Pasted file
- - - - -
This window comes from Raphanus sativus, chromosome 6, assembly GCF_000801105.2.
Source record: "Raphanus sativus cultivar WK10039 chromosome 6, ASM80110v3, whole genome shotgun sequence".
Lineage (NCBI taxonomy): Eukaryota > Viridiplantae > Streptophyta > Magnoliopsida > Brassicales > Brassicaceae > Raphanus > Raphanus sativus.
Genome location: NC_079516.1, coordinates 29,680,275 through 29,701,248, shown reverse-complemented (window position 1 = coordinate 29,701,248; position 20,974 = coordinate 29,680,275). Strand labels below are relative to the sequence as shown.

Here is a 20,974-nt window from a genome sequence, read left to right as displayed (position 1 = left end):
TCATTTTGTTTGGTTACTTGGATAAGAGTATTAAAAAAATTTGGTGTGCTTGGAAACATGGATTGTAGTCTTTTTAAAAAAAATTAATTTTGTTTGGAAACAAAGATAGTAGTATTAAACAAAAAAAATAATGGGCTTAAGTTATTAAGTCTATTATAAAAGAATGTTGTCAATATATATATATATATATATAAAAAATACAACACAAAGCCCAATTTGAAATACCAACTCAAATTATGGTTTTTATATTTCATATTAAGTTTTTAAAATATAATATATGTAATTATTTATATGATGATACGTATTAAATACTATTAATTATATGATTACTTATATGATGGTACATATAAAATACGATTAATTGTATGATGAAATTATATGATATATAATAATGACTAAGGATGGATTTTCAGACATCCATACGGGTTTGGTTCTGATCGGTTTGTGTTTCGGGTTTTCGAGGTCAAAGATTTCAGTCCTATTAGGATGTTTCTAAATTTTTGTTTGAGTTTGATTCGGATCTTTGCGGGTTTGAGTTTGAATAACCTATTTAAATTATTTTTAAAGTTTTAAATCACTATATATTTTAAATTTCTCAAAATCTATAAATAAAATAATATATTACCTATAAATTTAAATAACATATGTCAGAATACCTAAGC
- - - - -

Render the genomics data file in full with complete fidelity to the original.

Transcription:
This window comes from Raphanus sativus, chromosome 6, assembly GCF_000801105.2.
Source record: "Raphanus sativus cultivar WK10039 chromosome 6, ASM80110v3, whole genome shotgun sequence".
Lineage (NCBI taxonomy): Eukaryota > Viridiplantae > Streptophyta > Magnoliopsida > Brassicales > Brassicaceae > Raphanus > Raphanus sativus.
Genome location: NC_079516.1, coordinates 29,680,275 through 29,701,248, shown reverse-complemented (window position 1 = coordinate 29,701,248; position 20,974 = coordinate 29,680,275). Strand labels below are relative to the sequence as shown.

Here is a 20,974-nt window from a genome sequence, read left to right as displayed (position 1 = left end):
TCATTTTGTTTGGTTACTTGGATAAGAGTATTAAAAAAATTTGGTGTGCTTGGAAACATGGATTGTAGTCTTTTTAAAAAAAATTAATTTTGTTTGGAAACAAAGATAGTAGTATTAAACAAAAAAAATAATGGGCTTAAGTTATTAAGTCTATTATAAAAGAATGTTGTCAATATATATATATATATATATAAAAAATACAACACAAAGCCCAATTTGAAATACCAACTCAAATTATGGTTTTTATATTTCATATTAAGTTTTTAAAATATAATATATGTAATTATTTATATGATGATACGTATTAAATACTATTAATTATATGATTACTTATATGATGGTACATATAAAATACGATTAATTGTATGATGAAATTATATGATATATAATAATGACTAAGGATGGATTTTCAGACATCCATACGGGTTTGGTTCTGATCGGTTTGTGTTTCGGGTTTTCGAGGTCAAAGATTTCAGTCCTATTAGGATGTTTCTAAATTTTTGTTTGAGTTTGATTCGGATCTTTGCGGGTTTGAGTTTGAATAACCTATTTAAATTATTTTTAAAGTTTTAAATCACTATATATTTTAAATTTCTCAAAATCTATAAATAAAATAATATATTACCTATAAATTTAAATAACATATGTCAGAATACCTAAGC